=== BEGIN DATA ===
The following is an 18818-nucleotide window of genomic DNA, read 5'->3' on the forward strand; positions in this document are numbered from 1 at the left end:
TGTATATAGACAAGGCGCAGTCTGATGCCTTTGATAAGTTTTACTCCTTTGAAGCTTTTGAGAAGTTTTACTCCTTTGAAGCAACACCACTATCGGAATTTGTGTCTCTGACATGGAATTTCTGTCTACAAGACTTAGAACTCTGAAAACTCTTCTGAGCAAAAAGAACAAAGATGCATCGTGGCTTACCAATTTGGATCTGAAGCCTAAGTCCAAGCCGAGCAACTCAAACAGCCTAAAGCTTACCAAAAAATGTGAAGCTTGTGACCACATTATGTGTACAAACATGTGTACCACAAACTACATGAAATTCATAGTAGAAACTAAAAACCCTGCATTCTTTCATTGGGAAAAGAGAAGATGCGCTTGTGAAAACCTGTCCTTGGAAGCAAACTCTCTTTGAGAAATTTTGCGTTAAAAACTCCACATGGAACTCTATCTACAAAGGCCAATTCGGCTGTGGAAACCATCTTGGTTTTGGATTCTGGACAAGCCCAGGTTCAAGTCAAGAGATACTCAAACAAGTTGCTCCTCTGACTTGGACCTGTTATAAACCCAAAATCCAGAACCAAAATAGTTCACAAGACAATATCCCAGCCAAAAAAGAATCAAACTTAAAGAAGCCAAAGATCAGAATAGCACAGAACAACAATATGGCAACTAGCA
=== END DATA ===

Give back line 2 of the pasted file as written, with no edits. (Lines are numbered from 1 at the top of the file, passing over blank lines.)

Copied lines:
TGTATATAGACAAGGCGCAGTCTGATGCCTTTGATAAGTTTTACTCCTTTGAAGCTTTTGAGAAGTTTTACTCCTTTGAAGCAACACCACTATCGGAATTTGTGTCTCTGACATGGAATTTCTGTCTACAAGACTTAGAACTCTGAAAACTCTTCTGAGCAAAAAGAACAAAGATGCATCGTGGCTTACCAATTTGGATCTGAAGCCTAAGTCCAAGCCGAGCAACTCAAACAGCCTAAAGCTTACCAAAAAATGTGAAGCTTGTGACCACATTATGTGTACAAACATGTGTACCACAAACTACATGAAATTCATAGTAGAAACTAAAAACCCTGCATTCTTTCATTGGGAAAAGAGAAGATGCGCTTGTGAAAACCTGTCCTTGGAAGCAAACTCTCTTTGAGAAATTTTGCGTTAAAAACTCCACATGGAACTCTATCTACAAAGGCCAATTCGGCTGTGGAAACCATCTTGGTTTTGGATTCTGGACAAGCCCAGGTTCAAGTCAAGAGATACTCAAACAAGTTGCTCCTCTGACTTGGACCTGTTATAAACCCAAAATCCAGAACCAAAATAGTTCACAAGACAATATCCCAGCCAAAAAAGAATCAAACTTAAAGAAGCCAAAGATCAGAATAGCACAGAACAACAATATGGCAACTAGCA